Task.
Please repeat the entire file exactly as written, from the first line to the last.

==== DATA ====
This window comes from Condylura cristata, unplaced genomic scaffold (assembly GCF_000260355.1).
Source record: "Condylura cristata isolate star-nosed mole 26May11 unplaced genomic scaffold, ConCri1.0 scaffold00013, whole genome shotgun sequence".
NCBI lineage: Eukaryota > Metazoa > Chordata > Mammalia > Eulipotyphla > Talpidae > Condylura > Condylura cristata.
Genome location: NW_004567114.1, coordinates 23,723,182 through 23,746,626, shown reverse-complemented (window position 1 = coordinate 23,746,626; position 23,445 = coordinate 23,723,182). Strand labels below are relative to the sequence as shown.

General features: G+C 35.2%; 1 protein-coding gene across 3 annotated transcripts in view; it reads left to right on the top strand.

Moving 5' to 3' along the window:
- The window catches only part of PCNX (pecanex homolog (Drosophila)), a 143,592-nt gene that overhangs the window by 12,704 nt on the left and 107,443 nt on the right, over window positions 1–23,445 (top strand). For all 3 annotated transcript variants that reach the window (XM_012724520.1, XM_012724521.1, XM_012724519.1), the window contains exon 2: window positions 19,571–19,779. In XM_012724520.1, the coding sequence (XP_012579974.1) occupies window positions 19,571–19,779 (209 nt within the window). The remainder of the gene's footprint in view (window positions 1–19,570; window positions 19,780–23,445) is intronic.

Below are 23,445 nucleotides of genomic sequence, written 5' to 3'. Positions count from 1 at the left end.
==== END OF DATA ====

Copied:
This window comes from Condylura cristata, unplaced genomic scaffold (assembly GCF_000260355.1).
Source record: "Condylura cristata isolate star-nosed mole 26May11 unplaced genomic scaffold, ConCri1.0 scaffold00013, whole genome shotgun sequence".
NCBI lineage: Eukaryota > Metazoa > Chordata > Mammalia > Eulipotyphla > Talpidae > Condylura > Condylura cristata.
Genome location: NW_004567114.1, coordinates 23,723,182 through 23,746,626, shown reverse-complemented (window position 1 = coordinate 23,746,626; position 23,445 = coordinate 23,723,182). Strand labels below are relative to the sequence as shown.

General features: G+C 35.2%; 1 protein-coding gene across 3 annotated transcripts in view; it reads left to right on the top strand.

Moving 5' to 3' along the window:
- The window catches only part of PCNX (pecanex homolog (Drosophila)), a 143,592-nt gene that overhangs the window by 12,704 nt on the left and 107,443 nt on the right, over window positions 1–23,445 (top strand). For all 3 annotated transcript variants that reach the window (XM_012724520.1, XM_012724521.1, XM_012724519.1), the window contains exon 2: window positions 19,571–19,779. In XM_012724520.1, the coding sequence (XP_012579974.1) occupies window positions 19,571–19,779 (209 nt within the window). The remainder of the gene's footprint in view (window positions 1–19,570; window positions 19,780–23,445) is intronic.

Below are 23,445 nucleotides of genomic sequence, written 5' to 3'. Positions count from 1 at the left end.